"By combining conventional techniques with more modern techniques, we were able to better diagnose and determine the best options for patients with oral cancer," said J.B. Epstein, lead author of the study and Professor at the University of Illinois at Chicago. "This approach to diagnosing oral cancer may lead to easier identification of serious pathology, significantly lessening the need for unnecessary biopsies without additional risk of false negatives."
Patients with early stage oral cancer are typically examined by their doctor for suspicious areas in the mouth and throat area. Doctors in this study wanted to test the value of two diagnostic aids in evaluating lesions in the oral cavity. Chemiluminescent light, or brand name Vizilite and toluidine blue, a pharmaceutical grade dye, were used in addition to the conventional, visual and manual observations of the patient.
Patients were given routine visual examinations under incandescent light for suspicious lesions. The lesions that were deemed suspicious were then assessed with Vizilite, followed by the toluidine blue dye and then biopsied. Doctors then compared the findings from the conventional exam to the advanced, illumination and stain exam.
This study found that of the 84 patients studied, Vizilite improved either the brightness or sharpness of the identified lesions by 61 percent. Only biopsing lesions which retained the toluidine blue stain reduced the false positive rate by nearly 59 percent while maintaining zero false negatives.
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Researchers from the Institute for Quantum Computing (IQC) at the University of Waterloo led the development of a new extensible wiring technique capable of controlling superconducting quantum bits, representing a significant step towards to the realization of a scalable quantum computer.
"The quantum socket is a wiring method that uses three-dimensional wires based on spring-loaded pins to address individual qubits," said Jeremy Béjanin, a PhD...
In a paper in Scientific Reports, a research team at Worcester Polytechnic Institute describes a novel light-activated phenomenon that could become the basis for applications as diverse as microscopic robotic grippers and more efficient solar cells.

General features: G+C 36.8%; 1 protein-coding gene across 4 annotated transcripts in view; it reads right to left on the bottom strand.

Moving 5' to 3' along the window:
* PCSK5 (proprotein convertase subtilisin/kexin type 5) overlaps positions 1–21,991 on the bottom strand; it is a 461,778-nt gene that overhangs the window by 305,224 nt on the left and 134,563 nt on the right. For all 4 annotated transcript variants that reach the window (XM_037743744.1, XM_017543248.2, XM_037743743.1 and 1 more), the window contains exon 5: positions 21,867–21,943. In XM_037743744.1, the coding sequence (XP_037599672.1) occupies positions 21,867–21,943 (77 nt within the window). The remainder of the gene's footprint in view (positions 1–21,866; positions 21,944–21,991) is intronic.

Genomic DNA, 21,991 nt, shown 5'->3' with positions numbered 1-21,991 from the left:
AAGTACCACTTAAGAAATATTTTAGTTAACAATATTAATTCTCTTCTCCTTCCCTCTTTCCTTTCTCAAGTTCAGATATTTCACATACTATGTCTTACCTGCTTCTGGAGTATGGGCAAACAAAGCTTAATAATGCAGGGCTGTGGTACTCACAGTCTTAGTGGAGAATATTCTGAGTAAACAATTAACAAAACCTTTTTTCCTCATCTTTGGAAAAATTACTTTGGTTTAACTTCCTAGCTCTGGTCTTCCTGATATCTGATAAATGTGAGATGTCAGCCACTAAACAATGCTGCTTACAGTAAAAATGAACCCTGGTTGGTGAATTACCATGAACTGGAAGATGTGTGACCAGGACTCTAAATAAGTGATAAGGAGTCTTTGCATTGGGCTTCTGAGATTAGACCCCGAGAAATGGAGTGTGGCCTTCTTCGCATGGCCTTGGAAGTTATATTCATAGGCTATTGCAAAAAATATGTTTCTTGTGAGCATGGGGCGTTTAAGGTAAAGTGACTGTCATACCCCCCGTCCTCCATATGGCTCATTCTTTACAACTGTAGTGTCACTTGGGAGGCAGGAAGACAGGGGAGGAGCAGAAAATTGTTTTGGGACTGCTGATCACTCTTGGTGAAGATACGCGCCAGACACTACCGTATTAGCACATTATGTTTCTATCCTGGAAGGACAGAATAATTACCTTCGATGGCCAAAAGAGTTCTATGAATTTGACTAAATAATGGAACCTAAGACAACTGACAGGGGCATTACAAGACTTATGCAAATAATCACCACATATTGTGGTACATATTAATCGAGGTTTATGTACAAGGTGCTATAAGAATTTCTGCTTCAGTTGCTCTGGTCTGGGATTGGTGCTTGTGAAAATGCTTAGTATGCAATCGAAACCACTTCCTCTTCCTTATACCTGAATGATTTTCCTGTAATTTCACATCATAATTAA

A research team at Worcester Polytechnic Institute (WPI) has developed a revolutionary, light-activated semiconductor nanocomposite material that can be used...
By forcefully embedding two silicon atoms in a diamond matrix, Sandia researchers have demonstrated for the first time on a single chip all the components needed to create a quantum bridge to link quantum computers together.
"People have already built small quantum computers," says Sandia researcher Ryan Camacho. "Maybe the first useful one won't be a single giant quantum computer...
COMPAMED has become the leading international marketplace for suppliers of medical manufacturing. The trade fair, which takes place every November and is co-located to MEDICA in Dusseldorf, has been steadily growing over the past years and shows that medical technology remains a rapidly growing market.
In 2016, the joint pavilion by the IVAM Microtechnology Network, the Product Market “High-tech for Medical Devices”, will be located in Hall 8a again and will...
'Ferroelectric' materials can switch between different states of electrical polarization in response to an external electric field. This flexibility means they show promise for many applications, for example in electronic devices and computer memory. Current ferroelectric materials are highly valued for their thermal and chemical stability and rapid electro-mechanical responses, but creating a material that is scalable down to the tiny sizes needed for technologies like silicon-based semiconductors (Si-based CMOS) has proven challenging.
Now, Hiroshi Funakubo and co-workers at the Tokyo Institute of Technology, in collaboration with researchers across Japan, have conducted experiments to...
14.10.2016 | Event News
14.10.2016 | Event News
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